The Arizona Diamondbacks may have a difficult time attracting GM candidates
One week into the demise of the Dave Stewart regime, there remains few bites out there for the general manager position of the Arizona Diamondbacks.
Not that this job in the desert is considered undesirable, just the opposite may be true. Upon consideration, this is a situation which could be viewed as half-empty or half-full.
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Certainly, the revolving door syndrome by general managing partner Ken Kendrick, the club’s owner, created a negative connotation. With five GMs in the past 12 years, the track record for stability and a time window for which players to develop just is not here.
Many believe the firing of Stewart last Monday, along with field manager Chip Hale, was not in the best interest of a franchise which hoped to build for the future. If ownership was that quick with Dayton Moore, as GM of the Royals, and Dave Dombrowski when he was GM of the Tigers, those two franchises would have not likely qualified for post-season play in recent years.
While Stewart said his main task when hired after the 2014 season was to rebuild the farm system, his grade could be considered a C at best. Stewart did bring in utility player Phil Gosselin, who led the majors in pinch-hits. As well, he obtained outfielder Mitch Haniger from Milwaukee, who turned in a strong September and could be considered for a roster spot next season. Stewart also acquired infielder Jean Segura from the Brewers, who delivered the best offensive season of his six-year major league career.
At the same time, Stewart was vilified for the aggressive attempt to acquire right-hander Shelby Miller from Atlanta, and then trading Ender Inciarte, a starting outfielder, infielder Dansby Swanson, the club’s first-round selection, and first overall in the 2015 draft, along with prospect pitcher Aaron Blair for Miller.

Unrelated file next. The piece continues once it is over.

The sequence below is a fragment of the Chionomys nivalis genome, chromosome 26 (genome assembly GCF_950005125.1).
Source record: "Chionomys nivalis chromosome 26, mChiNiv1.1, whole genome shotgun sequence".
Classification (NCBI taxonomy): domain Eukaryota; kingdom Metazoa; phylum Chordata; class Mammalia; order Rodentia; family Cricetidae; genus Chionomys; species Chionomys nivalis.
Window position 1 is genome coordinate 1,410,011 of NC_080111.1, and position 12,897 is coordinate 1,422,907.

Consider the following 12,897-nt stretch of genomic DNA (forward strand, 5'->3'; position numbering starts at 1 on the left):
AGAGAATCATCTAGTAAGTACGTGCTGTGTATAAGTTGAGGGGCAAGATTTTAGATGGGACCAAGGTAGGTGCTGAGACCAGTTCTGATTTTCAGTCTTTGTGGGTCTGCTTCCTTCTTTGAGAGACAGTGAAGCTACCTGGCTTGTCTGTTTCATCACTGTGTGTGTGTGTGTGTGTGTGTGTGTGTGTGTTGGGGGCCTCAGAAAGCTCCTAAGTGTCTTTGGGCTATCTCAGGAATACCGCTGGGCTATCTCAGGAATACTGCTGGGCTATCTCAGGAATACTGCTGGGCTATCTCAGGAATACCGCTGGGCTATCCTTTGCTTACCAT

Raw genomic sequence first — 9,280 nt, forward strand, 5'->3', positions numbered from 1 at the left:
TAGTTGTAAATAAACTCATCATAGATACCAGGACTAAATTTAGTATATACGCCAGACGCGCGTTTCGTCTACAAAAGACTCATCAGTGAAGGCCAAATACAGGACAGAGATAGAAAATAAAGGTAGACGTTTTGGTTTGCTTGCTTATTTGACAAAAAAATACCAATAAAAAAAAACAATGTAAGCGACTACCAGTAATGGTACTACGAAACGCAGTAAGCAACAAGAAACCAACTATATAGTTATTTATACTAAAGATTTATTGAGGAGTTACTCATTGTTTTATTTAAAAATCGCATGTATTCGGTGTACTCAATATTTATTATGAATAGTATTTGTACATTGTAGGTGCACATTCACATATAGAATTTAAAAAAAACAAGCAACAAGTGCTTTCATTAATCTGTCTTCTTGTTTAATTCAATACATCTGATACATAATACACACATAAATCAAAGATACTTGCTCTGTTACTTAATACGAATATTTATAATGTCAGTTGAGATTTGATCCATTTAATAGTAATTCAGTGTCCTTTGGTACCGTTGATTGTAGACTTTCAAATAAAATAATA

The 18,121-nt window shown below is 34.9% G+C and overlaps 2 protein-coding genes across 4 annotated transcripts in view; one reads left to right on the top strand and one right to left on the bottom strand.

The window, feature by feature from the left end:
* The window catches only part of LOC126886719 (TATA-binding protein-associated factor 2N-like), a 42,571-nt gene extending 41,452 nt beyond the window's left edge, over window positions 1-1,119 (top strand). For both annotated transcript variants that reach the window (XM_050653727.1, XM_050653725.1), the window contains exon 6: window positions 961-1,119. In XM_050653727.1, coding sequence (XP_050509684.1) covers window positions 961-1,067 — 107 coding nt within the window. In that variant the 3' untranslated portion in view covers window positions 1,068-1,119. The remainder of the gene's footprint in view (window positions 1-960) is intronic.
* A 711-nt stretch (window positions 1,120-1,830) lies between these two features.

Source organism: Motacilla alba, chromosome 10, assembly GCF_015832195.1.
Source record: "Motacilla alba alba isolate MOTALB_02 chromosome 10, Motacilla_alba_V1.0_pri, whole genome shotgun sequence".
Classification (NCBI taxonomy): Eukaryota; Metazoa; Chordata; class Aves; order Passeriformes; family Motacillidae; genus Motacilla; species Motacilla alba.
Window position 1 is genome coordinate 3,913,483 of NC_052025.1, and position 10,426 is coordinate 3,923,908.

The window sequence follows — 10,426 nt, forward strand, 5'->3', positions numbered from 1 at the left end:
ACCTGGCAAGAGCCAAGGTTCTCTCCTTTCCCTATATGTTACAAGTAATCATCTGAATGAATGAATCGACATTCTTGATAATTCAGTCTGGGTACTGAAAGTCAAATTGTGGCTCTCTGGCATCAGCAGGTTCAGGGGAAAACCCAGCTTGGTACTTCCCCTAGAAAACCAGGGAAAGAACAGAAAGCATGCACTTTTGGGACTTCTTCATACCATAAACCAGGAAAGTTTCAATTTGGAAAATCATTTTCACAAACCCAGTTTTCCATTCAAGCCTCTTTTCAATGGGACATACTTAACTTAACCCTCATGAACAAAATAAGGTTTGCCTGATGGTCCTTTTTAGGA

For the season just completed, Miller was never right. He ended with a 2-11 record, spent several weeks in the minors, and did not win a game in Chase Field the entire season.
Now, it’s up to the new hires to break out the brooms and clean up the mess from an underachieving 69-93 season. That represented a regression of 10 games from the 2015 season.
Already, the reviews are in about the GM job in the desert. If initial reactions are to be believed, it’s a “thanks, but no thanks” response.
The culture Kendrick developed and the uncertainty of job security appear influential. After a short period of time, no rising executive wants to be tossed to the wolves. That’s why attractive candidates like Chaim Bloom, VP of baseball operations for the Rays, and Alex Anthopoulus, former GM of the Jays, have slammed the door in Kendrick’s face.
Conversely, if a candidate can come in and clean up the residue from the Stewart-Hale regime, begin to show progress and build the Diamondbacks into a truly competitive team, then their star will likely rise.
For now, the search continues for the important positions of GM and field manager. Until Kendrick can convince those on his radar screen that their stop in the desert is not transient, Kendrick may have a hard sell to potential candidates.